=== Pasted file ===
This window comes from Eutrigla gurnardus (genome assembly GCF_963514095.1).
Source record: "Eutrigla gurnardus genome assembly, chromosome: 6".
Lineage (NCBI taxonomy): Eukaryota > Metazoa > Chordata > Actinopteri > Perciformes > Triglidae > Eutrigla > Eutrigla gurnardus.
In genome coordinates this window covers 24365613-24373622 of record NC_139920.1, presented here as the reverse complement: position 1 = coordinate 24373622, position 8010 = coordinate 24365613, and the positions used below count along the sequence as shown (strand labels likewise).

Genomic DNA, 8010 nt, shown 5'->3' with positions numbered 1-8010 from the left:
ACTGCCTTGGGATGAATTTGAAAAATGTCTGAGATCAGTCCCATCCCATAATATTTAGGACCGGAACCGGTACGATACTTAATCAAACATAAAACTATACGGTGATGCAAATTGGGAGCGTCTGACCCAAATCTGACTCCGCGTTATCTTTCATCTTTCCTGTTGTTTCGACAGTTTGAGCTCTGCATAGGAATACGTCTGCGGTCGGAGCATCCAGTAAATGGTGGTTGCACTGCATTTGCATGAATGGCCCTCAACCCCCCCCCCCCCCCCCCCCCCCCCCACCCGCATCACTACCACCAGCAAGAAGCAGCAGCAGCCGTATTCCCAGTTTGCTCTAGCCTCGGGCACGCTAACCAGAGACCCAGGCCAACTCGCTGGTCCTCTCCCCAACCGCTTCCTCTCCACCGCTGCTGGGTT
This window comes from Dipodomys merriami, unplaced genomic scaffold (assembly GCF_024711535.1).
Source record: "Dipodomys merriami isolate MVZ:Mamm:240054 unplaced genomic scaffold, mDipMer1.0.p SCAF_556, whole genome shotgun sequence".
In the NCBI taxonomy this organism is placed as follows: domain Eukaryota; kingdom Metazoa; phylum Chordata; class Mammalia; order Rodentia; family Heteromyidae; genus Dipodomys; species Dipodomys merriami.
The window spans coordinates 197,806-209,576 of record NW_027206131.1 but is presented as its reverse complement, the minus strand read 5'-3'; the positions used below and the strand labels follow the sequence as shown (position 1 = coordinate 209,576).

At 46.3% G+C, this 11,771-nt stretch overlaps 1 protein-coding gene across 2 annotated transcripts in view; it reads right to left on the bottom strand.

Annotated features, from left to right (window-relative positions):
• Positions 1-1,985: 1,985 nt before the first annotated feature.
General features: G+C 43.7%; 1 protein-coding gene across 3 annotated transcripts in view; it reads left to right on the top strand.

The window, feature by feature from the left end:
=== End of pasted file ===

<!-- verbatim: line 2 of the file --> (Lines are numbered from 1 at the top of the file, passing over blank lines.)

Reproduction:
Source record: "Eutrigla gurnardus genome assembly, chromosome: 6".